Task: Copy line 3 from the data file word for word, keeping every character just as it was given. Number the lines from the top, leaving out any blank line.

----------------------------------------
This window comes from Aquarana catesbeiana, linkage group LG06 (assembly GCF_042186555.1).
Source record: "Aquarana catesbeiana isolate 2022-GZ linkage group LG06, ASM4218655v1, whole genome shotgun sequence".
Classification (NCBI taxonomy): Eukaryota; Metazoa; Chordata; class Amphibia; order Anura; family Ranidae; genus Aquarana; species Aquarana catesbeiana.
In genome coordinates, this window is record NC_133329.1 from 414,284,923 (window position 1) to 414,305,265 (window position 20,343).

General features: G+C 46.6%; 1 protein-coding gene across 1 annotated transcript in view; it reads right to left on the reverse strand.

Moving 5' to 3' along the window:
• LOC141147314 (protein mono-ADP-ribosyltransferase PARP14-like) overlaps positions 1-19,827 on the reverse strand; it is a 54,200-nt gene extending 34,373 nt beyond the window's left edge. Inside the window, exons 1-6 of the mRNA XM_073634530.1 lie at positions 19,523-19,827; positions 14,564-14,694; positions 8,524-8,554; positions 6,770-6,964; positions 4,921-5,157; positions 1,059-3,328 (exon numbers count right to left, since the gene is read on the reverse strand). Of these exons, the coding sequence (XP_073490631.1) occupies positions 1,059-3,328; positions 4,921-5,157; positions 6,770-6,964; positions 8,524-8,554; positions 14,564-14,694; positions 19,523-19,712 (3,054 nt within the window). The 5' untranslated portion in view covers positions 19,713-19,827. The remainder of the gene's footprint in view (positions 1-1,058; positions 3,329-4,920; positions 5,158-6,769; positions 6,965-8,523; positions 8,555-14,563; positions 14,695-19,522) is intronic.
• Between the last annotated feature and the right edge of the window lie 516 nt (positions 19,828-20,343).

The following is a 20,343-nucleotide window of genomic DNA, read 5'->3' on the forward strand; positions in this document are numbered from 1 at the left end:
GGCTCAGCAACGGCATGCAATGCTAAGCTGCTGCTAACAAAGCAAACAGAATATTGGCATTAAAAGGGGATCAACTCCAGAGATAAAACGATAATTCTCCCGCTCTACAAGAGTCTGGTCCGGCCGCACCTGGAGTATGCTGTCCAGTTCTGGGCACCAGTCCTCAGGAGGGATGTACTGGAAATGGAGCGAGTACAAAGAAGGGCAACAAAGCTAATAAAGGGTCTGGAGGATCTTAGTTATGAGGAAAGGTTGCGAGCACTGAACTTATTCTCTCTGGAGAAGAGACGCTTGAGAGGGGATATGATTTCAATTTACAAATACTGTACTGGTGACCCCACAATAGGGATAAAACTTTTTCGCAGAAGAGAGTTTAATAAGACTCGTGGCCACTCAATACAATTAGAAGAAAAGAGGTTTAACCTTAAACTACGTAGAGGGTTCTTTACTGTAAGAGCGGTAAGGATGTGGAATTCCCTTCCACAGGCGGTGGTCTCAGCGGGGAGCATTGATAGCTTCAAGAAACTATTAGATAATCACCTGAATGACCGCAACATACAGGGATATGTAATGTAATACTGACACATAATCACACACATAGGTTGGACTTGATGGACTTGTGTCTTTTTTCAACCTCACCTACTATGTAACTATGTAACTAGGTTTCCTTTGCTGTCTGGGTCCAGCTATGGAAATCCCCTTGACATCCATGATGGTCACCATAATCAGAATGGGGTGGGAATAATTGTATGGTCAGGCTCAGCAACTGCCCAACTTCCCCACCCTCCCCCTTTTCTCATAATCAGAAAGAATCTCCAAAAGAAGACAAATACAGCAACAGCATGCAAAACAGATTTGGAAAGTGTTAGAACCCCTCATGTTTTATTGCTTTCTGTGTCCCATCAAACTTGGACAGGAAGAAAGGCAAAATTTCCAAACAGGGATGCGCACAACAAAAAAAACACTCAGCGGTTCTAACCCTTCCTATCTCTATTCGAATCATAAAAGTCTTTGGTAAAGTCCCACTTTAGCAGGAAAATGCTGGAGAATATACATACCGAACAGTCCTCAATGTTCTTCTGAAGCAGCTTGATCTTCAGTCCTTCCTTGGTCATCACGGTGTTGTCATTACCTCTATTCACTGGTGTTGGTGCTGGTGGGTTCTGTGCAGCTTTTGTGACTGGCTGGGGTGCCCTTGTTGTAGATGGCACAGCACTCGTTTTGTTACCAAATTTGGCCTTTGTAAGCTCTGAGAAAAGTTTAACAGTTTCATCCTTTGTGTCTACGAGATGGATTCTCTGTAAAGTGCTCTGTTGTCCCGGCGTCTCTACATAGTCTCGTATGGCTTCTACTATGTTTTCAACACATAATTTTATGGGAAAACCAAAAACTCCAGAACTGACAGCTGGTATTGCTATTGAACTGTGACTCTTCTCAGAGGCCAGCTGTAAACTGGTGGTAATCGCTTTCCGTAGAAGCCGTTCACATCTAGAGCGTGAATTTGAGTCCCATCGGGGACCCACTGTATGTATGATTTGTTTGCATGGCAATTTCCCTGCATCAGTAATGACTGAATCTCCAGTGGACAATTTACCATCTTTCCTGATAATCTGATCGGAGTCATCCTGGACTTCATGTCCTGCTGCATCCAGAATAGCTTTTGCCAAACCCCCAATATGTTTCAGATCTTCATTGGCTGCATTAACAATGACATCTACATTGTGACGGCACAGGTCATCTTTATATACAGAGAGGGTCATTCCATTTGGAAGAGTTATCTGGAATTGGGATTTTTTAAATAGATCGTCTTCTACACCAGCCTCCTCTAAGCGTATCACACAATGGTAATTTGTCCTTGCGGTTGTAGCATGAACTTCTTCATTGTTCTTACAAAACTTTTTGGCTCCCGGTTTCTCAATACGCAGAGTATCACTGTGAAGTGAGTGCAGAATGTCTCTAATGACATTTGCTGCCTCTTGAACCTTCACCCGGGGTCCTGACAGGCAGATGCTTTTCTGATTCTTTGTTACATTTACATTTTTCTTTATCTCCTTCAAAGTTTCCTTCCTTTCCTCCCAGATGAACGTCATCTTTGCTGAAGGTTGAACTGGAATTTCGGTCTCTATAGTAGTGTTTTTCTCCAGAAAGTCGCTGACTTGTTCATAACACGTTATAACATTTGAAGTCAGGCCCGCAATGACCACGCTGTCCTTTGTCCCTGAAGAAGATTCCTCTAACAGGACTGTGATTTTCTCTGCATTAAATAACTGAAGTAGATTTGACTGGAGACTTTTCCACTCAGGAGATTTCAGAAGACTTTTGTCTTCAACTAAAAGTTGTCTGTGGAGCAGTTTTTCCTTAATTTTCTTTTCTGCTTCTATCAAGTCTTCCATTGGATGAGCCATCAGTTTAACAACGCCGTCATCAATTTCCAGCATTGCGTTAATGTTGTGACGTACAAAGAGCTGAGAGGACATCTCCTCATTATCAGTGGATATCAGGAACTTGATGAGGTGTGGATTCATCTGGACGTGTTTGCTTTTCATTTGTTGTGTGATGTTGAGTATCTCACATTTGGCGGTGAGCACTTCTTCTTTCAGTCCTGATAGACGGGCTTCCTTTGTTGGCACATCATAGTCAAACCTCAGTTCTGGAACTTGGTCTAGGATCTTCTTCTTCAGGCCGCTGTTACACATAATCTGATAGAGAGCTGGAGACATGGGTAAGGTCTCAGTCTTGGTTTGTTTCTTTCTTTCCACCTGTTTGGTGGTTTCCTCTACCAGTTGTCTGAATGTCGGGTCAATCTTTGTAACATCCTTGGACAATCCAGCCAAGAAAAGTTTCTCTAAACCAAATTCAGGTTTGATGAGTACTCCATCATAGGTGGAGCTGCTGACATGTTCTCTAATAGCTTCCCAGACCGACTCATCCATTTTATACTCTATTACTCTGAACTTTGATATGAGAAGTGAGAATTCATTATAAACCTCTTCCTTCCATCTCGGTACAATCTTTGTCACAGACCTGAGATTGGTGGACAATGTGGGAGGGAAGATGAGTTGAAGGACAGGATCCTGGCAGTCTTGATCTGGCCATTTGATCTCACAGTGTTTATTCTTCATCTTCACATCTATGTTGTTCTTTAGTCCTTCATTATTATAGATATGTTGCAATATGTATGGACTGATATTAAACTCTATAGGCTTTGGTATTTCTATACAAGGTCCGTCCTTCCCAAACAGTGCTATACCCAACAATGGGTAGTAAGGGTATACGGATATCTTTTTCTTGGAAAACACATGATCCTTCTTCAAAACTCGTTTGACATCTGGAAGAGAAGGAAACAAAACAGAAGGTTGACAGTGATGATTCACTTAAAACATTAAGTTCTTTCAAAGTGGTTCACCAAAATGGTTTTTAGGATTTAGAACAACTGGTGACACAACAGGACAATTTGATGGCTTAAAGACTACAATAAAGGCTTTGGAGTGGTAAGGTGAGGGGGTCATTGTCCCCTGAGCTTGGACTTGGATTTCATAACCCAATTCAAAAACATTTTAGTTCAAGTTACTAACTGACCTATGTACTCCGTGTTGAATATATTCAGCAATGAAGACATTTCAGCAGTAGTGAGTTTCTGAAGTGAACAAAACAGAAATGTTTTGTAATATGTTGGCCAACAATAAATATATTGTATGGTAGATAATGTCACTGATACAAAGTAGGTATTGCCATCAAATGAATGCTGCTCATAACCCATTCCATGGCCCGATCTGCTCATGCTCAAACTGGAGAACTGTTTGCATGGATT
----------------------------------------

Classification (NCBI taxonomy): Eukaryota; Metazoa; Chordata; class Amphibia; order Anura; family Ranidae; genus Aquarana; species Aquarana catesbeiana.